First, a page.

You’re set to vote in the midterms. You’ve been following the news for political updates. You told yourself that this is is the election cycle where things would be different. You’ve made the commitment, once and for all, to get more involved in politics.
Why? Well, there’s far too many issues at stake, you say. There’s so much more that can be done, you argue. And, there’s no time like the present to take action. But, exactly, how does one go about getting more involved in politics, if voting simply ain’t enough?
Here’s a few ideas on where you can start.
How to get more involved in politics.
Attend local town halls or city council meetings
It can be easy to focus solely on national elections and big political races. But, one of the easiest ways you can become more involved in politics is by checking out what’s going on in your town and city. Look up your city’s town hall calendar online. See what the agenda is about and make it a point to show up (or read up on the public minutes available afterward. You can do the same for city council meetings.
Attending these local government meetings will connect you to other like-minded and civic-bound constituents. You’ll also learn more about how government works and likely hear about upcoming events, causes, and issues in the community.
Get in touch with your local representatives
We’re living in a new age where the internet (and Twitter) has helped mobilize grassroots organizations and helped rally people to causes. That being said, there’s only so much you can do on the internet. Aside from pounding the pavement and talking to people offline, you have to capture the attention of your local state representatives. (They are, after all, liable to you as a constituent.) The problem is, members of Congress aren’t always on Twitter or social media.
The best ways to get in touch with them is largely by writing a letter to their district state or calling their local office to leave a voicemail. Here’s a great Twitter thread on some of the most effective tactics. You can find their local office information here.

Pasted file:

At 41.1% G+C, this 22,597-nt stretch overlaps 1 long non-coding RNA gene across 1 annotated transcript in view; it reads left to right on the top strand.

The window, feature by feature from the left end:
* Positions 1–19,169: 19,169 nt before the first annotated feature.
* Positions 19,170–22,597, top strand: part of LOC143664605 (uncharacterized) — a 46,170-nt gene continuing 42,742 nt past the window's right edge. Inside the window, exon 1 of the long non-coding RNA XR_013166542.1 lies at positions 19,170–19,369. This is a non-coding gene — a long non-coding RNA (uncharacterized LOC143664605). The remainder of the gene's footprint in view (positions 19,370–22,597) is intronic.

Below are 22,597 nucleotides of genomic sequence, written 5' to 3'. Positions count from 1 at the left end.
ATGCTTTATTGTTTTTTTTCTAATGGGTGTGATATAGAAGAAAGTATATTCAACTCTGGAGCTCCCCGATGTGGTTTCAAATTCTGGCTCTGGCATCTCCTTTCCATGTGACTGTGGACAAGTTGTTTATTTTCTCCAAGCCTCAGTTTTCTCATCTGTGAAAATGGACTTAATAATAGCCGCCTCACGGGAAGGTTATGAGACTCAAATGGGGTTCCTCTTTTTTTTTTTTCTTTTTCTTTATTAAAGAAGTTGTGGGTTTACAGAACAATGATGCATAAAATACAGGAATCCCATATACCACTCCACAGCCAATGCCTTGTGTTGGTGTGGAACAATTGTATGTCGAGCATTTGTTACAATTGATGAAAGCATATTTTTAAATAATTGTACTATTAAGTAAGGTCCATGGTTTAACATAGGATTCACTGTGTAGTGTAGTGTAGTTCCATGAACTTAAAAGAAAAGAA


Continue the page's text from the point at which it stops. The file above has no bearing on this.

Work with a campaign you believe in
Have you found yourself recently inspired by a particular candidate? Contact their campaign headquarters to see how you can donate your time and resources. Campaigns are always looking for volunteers and there’s no shortage of tasks that you can help with.
Even if it’s just distributing flyers locally, you’ll get a feel for what it takes to get the message out.
Attend a rally, protest or other political event
Take some time to search for upcoming political events in your city. Facebook is a great way to search event pages for rallies, protests or political and campaign events. Organizers will usually post guidelines to different marches or events so that attendees know the itinerary ahead of time.
These are great opportunities for you to make your voice heard in the public square, whether that’s by simply showing up or holding a poster to convey your stance on an issue.
Volunteer to register voters
Finally, you might be registered to vote. But when was the last time you asked your friends, family and those in your neighborhood if they’re all set up to vote? Volunteer your time to help register local residents for upcoming elections.
In doing so, you’ll also get the opportunity to hear about what issues are of most concern to other residents. And, most importantly, you’ll help ensure that the next election is at top of mind for everyone in your community.
Remember you can start the voting registration process by texting “GIRLBOSS” to RTVOTE.